As the nation and the world prepares to reopen or unlock from the lockdown people will need to come again to build those connections but there are several challenges that are present with regarding the future of social spaces and how they will be shaped, one thing is evident that social spaces are integral part of our cities and with the increased physical isolation we face these spaces on can say are now more than ever important for the mental stability and sustaining these vital social connections that happen in these places. The fact of the matter is that people are eager to get back to their normal lives but the fear of catching the virus and stigma that comes with knowing our current design of our social spaces is not well thought out and there are many touch points in these spaces and many of them in our country are either informal or not planned. Due to this there is an inherent stigma within the people to venture in these spaces when lockdowns are lifted also there has been a surge in people using private social spaces (i.e. private clubs, golf resorts, etc) where they know that certain safety measures and precautions are taken by the management of such spaces. The issue with private social spaces is that despite being managed better they are not accessible or not affordable to the majority of the population and this presents a major problem when people don’t have access safe and quality social spaces and then this would lead to mental health and fitness issues for the general public and hamper development of young children.

    Now moving on we do know that the effects of this pandemic are going to be everlasting and even after it goes away the impact of it will be seen in the design, functioning and over size of these spaces. This is opportunity for the planning community to study and research various topics to design better social spaces and making them more available to the public. We need to understand that the pandemic could bring heavy change and decentralisation to the social spaces as large social spaces face an uncertain future and the fact that local parks and recreational areas are crucial to the resilience and strength of the local communities. Proper studies especially in Indian context need to be done to understand the relationship between public space design and disease transmission. The recent integration of micro mobility needs to be reengineered to ensure safety along common touch points are cleaned so that disease transmission does not occur and people don’t feel scared to use these options. Playgrounds for children would need to be rethought as you can’t enforce social distancing and same level of hygiene that can be achieved with adults when they are playing also making the playground interactive and reducing contact points. Street design and shared spaces need to make it part of code to incorporate health criteria in the general design. We need to ensure that current social spaces be upgraded and new ones be adapted to ensure that social distancing can be comfortably maintained and people can use the social space without fear. Our cities have always been defined by their fast paced lifestyle and diverse intermixing of cultures and all of this mostly happens in the social spaces of the cities and during the lockdown these areas and cities like New York, Barcelona, Mumbai felt ghosted because we often forget the role the spaces play in our development as an community hence it is imperative that we adapt and build quality social spaces to build resilient and strong communities.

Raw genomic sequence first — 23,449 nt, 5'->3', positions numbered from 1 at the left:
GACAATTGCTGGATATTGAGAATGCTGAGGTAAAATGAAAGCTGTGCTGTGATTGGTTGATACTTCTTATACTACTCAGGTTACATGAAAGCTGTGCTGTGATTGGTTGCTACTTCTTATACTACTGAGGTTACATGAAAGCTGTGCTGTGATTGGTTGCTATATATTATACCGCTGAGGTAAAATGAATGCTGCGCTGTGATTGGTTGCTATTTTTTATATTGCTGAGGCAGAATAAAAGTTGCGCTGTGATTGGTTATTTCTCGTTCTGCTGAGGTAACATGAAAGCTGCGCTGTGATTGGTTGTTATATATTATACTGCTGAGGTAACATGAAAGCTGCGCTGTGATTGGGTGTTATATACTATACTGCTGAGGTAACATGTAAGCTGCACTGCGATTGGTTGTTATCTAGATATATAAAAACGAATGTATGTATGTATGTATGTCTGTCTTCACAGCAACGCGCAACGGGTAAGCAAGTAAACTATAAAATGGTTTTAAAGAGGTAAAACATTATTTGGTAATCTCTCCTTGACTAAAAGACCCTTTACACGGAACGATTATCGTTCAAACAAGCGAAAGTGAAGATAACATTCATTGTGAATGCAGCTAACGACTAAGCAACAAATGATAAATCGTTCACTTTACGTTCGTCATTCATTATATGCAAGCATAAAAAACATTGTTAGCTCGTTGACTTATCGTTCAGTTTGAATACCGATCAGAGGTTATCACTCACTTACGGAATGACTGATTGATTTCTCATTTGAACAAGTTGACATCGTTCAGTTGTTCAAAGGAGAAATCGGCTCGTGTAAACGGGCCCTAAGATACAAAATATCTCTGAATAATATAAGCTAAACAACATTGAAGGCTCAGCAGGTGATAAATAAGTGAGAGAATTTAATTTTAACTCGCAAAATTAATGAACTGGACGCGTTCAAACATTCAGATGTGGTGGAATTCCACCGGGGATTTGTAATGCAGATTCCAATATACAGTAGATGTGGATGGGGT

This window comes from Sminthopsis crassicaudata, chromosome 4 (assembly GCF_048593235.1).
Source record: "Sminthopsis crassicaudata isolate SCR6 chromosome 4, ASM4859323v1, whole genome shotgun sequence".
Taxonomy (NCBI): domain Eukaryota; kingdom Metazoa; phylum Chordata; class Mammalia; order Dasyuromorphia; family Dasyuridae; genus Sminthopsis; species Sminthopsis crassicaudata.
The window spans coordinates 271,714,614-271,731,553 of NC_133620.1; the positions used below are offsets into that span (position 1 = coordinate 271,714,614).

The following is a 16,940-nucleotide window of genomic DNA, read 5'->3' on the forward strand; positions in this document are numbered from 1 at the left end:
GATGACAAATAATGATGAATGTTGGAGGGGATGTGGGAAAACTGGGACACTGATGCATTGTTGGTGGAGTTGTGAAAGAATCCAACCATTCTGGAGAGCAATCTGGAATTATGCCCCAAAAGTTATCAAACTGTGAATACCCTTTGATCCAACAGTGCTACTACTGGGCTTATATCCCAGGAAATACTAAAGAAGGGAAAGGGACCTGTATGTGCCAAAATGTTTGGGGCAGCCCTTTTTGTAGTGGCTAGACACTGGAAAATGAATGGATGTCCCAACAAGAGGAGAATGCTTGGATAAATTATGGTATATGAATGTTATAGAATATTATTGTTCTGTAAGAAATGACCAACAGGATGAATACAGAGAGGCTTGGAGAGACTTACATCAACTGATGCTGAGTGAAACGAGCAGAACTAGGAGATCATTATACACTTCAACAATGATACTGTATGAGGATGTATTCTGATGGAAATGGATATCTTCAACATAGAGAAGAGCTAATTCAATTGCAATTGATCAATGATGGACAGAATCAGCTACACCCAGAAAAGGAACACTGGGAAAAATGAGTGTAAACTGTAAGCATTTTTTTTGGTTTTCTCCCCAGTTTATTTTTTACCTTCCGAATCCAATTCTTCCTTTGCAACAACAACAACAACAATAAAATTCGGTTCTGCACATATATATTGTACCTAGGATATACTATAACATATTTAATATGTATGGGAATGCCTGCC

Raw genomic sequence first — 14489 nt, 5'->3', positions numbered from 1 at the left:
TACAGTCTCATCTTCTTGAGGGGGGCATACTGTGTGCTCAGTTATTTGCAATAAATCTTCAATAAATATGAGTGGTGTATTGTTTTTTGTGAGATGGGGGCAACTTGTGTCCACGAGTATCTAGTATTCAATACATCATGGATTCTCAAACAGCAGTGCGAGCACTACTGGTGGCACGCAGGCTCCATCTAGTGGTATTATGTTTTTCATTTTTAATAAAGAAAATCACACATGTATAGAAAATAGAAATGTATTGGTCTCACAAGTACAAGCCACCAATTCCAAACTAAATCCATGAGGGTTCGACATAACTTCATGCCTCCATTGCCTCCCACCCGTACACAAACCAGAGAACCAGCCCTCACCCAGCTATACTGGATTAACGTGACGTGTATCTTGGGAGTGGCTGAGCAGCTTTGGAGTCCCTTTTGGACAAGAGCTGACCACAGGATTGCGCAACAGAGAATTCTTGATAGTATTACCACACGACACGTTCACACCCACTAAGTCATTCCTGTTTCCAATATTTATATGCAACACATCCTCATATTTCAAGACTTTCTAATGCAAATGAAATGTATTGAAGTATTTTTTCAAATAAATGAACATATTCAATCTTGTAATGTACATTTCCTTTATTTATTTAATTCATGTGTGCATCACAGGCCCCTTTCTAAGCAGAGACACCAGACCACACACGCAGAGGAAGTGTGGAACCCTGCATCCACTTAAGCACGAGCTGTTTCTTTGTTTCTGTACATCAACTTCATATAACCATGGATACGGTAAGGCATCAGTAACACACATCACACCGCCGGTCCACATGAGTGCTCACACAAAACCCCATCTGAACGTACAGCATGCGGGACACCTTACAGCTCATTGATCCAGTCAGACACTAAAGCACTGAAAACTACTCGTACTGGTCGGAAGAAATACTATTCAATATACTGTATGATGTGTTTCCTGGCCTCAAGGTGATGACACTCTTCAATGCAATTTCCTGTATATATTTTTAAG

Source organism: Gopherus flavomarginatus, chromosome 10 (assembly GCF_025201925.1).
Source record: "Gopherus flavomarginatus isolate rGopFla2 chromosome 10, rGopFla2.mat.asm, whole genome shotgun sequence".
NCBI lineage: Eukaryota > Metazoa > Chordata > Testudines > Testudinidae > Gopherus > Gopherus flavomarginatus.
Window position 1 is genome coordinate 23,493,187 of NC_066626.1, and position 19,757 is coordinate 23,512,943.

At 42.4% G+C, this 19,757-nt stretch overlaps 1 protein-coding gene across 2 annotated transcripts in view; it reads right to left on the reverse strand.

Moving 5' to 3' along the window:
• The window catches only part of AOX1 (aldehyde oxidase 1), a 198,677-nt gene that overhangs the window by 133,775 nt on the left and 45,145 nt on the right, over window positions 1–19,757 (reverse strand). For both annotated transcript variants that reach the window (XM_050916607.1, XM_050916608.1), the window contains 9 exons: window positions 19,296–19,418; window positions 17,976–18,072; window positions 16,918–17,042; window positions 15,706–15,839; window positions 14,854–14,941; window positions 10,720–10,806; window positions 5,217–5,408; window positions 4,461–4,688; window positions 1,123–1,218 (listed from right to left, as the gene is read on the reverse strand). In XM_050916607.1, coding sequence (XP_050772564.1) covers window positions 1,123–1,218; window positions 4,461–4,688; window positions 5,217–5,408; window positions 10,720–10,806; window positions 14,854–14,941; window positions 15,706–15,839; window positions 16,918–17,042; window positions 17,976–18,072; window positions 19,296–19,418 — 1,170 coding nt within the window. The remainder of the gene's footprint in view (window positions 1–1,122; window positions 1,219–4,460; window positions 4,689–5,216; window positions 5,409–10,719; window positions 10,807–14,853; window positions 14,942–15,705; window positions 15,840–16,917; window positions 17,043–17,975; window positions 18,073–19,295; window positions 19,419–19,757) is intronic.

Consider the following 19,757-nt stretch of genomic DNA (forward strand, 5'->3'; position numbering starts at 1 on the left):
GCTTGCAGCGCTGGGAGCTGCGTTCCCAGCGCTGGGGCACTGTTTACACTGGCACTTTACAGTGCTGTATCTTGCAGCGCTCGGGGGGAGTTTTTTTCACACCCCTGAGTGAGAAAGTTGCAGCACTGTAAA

By Rudrasen Sheorey: Rudrasen Sheorey is currently pursuing Bachelor's degree in Urban and regional planning from College of  Engineering Pune. He loves to study social implications  of planning practices and how mobility is shaped and continues to be shaped by the advent of new technologies.